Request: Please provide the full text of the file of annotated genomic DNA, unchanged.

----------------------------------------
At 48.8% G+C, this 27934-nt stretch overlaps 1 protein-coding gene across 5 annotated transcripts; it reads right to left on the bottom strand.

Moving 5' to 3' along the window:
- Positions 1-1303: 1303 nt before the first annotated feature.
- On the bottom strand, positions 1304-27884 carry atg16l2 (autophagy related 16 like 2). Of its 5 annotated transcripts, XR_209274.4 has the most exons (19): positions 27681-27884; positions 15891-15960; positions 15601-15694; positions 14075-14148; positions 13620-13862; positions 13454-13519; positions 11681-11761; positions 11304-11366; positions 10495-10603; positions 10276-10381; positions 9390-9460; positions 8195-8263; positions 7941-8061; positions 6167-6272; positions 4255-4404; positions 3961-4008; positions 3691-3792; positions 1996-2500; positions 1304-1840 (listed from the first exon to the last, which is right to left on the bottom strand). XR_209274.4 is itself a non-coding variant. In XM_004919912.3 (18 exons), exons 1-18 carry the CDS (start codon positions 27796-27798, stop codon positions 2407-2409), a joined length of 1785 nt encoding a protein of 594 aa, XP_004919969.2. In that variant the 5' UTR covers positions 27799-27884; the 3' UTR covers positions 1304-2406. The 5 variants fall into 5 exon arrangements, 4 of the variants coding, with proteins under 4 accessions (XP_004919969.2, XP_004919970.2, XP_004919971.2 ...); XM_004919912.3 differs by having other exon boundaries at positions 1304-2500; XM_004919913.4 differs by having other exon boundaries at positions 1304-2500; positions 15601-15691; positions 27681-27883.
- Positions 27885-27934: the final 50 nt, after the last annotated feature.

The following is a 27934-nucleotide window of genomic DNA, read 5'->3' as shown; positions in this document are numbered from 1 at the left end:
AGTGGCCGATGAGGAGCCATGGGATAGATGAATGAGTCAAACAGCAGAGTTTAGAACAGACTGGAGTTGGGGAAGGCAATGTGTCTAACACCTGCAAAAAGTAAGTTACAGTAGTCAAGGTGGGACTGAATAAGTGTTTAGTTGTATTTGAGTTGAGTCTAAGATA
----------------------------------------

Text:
At 48.8% G+C, this 27934-nt stretch overlaps 1 protein-coding gene across 5 annotated transcripts; it reads right to left on the bottom strand.

Moving 5' to 3' along the window:
- Positions 1-1303: 1303 nt before the first annotated feature.
- On the bottom strand, positions 1304-27884 carry atg16l2 (autophagy related 16 like 2). Of its 5 annotated transcripts, XR_209274.4 has the most exons (19): positions 27681-27884; positions 15891-15960; positions 15601-15694; positions 14075-14148; positions 13620-13862; positions 13454-13519; positions 11681-11761; positions 11304-11366; positions 10495-10603; positions 10276-10381; positions 9390-9460; positions 8195-8263; positions 7941-8061; positions 6167-6272; positions 4255-4404; positions 3961-4008; positions 3691-3792; positions 1996-2500; positions 1304-1840 (listed from the first exon to the last, which is right to left on the bottom strand). XR_209274.4 is itself a non-coding variant. In XM_004919912.3 (18 exons), exons 1-18 carry the CDS (start codon positions 27796-27798, stop codon positions 2407-2409), a joined length of 1785 nt encoding a protein of 594 aa, XP_004919969.2. In that variant the 5' UTR covers positions 27799-27884; the 3' UTR covers positions 1304-2406. The 5 variants fall into 5 exon arrangements, 4 of the variants coding, with proteins under 4 accessions (XP_004919969.2, XP_004919970.2, XP_004919971.2 ...); XM_004919912.3 differs by having other exon boundaries at positions 1304-2500; XM_004919913.4 differs by having other exon boundaries at positions 1304-2500; positions 15601-15691; positions 27681-27883.
- Positions 27885-27934: the final 50 nt, after the last annotated feature.

The following is a 27934-nucleotide window of genomic DNA, read 5'->3' as shown; positions in this document are numbered from 1 at the left end:
AGTGGCCGATGAGGAGCCATGGGATAGATGAATGAGTCAAACAGCAGAGTTTAGAACAGACTGGAGTTGGGGAAGGCAATGTGTCTAACACCTGCAAAAAGTAAGTTACAGTAGTCAAGGTGGGACTGAATAAGTGTTTAGTTGTATTTGAGTTGAGTCTAAGATA